$200 million lawsuit filed by Del Mar office workers
A proposed $200 million class-action lawsuit was filed in San Diego on Thursday by three ex-employees of Northwestern Mutual Life Insurance Co., alleging certain workers were denied minimum pay and overtime wages.
The federal complaint alleges the Milwaukee-based insurance company bilks its sales and financial representatives in California and other states by intentionally and repeatedly misclassifying them as “independent contractors” rather than as employees.
Independent contractors are exempt from federal and state wage and hour laws, but employees are not.
The lawsuit was filed on behalf of two plaintiffs who worked in Northwestern Mutual’s Del Mar office – Lola Lint and Norma Waddell – along with David Yang, who worked in the company’s Charlotte and Atlanta offices. “In modern society, workers are not indentured servants – they are entitled to work a livable number of hours at a livable wage,” said David Sanford, one of the plaintiffs’ attorneys.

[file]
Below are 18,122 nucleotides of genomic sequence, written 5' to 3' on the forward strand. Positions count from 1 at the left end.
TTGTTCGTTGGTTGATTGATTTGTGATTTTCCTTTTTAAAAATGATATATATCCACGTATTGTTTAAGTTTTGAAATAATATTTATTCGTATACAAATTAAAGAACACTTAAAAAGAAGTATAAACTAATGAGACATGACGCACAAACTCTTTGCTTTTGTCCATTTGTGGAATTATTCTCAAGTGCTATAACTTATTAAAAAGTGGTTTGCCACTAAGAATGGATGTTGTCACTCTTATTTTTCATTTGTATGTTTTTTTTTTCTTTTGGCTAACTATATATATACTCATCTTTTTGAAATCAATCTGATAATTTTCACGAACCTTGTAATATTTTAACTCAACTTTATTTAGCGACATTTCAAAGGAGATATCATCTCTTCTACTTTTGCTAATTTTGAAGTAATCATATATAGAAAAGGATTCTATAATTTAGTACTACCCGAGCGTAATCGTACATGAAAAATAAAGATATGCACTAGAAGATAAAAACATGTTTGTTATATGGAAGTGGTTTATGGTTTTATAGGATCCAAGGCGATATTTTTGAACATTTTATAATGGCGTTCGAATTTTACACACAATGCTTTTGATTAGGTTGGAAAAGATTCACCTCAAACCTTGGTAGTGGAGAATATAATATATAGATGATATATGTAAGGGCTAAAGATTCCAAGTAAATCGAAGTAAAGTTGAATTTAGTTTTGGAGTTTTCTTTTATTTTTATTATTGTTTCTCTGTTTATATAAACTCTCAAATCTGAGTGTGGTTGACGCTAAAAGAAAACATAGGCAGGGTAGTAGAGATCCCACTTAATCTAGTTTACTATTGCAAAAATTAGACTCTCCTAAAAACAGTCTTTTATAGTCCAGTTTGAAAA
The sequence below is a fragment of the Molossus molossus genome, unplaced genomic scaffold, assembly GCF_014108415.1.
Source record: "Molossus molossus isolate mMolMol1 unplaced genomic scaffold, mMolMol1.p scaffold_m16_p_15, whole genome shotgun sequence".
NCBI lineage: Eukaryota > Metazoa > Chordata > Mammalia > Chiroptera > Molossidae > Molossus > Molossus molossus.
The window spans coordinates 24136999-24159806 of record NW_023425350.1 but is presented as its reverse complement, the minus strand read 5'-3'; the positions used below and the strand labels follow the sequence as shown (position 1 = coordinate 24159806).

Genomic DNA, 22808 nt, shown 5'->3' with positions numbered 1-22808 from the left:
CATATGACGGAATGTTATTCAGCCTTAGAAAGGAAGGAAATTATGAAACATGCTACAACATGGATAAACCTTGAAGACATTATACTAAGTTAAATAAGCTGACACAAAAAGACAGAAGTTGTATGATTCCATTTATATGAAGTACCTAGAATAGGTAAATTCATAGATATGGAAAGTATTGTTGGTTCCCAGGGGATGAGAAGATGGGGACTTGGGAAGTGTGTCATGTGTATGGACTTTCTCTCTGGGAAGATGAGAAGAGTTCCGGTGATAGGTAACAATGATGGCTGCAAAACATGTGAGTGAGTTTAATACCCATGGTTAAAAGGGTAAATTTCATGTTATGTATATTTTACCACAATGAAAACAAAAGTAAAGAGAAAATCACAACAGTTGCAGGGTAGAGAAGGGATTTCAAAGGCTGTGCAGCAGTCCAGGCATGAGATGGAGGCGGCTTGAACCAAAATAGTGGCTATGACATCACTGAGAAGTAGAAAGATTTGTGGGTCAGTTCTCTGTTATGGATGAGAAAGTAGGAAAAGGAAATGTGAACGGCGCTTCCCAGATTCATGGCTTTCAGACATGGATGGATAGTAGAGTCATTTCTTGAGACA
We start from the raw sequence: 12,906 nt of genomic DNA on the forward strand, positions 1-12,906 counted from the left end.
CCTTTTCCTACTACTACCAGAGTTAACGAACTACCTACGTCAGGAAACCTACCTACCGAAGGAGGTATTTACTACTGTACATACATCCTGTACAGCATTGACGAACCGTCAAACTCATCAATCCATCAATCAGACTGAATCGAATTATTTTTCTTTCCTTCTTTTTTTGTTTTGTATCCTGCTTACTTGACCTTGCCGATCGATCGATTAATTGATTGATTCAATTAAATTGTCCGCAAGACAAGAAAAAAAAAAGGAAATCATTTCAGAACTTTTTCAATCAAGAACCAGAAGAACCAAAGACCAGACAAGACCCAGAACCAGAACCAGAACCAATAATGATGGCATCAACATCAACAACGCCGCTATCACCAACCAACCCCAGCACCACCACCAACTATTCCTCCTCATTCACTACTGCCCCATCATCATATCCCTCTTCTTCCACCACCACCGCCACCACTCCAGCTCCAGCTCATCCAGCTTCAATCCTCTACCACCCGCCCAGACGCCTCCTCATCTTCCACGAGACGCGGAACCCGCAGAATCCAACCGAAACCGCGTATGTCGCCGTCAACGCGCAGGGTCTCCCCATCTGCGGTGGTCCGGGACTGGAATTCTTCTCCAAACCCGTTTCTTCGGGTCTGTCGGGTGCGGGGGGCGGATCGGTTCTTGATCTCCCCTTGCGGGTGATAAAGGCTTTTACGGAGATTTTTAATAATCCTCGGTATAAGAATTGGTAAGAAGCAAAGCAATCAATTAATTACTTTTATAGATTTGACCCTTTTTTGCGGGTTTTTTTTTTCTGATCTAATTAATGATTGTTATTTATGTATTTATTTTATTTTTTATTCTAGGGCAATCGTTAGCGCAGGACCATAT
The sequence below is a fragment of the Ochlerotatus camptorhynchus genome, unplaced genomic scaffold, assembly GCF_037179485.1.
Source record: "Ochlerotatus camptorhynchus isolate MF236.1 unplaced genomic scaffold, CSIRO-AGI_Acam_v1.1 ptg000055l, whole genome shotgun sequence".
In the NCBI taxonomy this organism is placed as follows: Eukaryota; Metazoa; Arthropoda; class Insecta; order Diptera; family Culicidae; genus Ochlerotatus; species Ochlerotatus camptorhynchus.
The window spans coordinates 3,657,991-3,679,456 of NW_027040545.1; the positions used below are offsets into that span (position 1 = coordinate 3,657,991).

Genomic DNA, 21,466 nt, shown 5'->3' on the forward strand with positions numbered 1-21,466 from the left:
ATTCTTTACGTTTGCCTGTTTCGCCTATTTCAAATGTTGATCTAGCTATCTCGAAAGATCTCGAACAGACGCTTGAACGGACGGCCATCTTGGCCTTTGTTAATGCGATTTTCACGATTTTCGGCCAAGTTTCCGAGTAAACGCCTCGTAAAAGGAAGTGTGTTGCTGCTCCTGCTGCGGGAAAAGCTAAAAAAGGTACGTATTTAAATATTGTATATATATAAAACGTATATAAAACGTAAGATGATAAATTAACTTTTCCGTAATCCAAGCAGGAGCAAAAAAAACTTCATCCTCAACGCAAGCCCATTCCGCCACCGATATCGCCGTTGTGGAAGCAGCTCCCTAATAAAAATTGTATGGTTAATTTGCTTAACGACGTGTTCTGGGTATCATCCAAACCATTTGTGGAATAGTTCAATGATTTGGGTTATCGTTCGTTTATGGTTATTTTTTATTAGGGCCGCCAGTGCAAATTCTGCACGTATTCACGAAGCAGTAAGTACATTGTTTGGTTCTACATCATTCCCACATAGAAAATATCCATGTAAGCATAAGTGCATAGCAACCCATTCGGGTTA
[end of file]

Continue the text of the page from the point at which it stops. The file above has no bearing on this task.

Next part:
“Northwestern Mutual has systematically denied basic minimum wage and overtime pay mandated by both the federal Fair Labor Standards Act and California’s overtime and minimum wage laws.”
A spokeswoman for Northwestern Mutual, Jean Towell, said she couldn’t comment directly on the lawsuit since the company hadn’t been served with it yet. She did say, however, that the allegations “are completely without merit.”
“Northwestern Mutual certainly intends to vigorously defend against the lawsuit,” the spokeswoman said.
Towell said the plaintiffs in the lawsuit are independent contractors and not employees of the company.
Court after court, including a federal court in Pennsylvania last year – has reaffirmed the validity of the independent contractor distribution system, Towell said.
The two California plaintiffs – Lint and Waddell – requested certification of a class on behalf of hundreds of California employees or former employees of Northwestern Mutual, and $100 million in unpaid wages and liquidated damages on behalf of the class for violations of state law.
The federal plaintiffs also requested unpaid wages and liquidated damages of $100 million.
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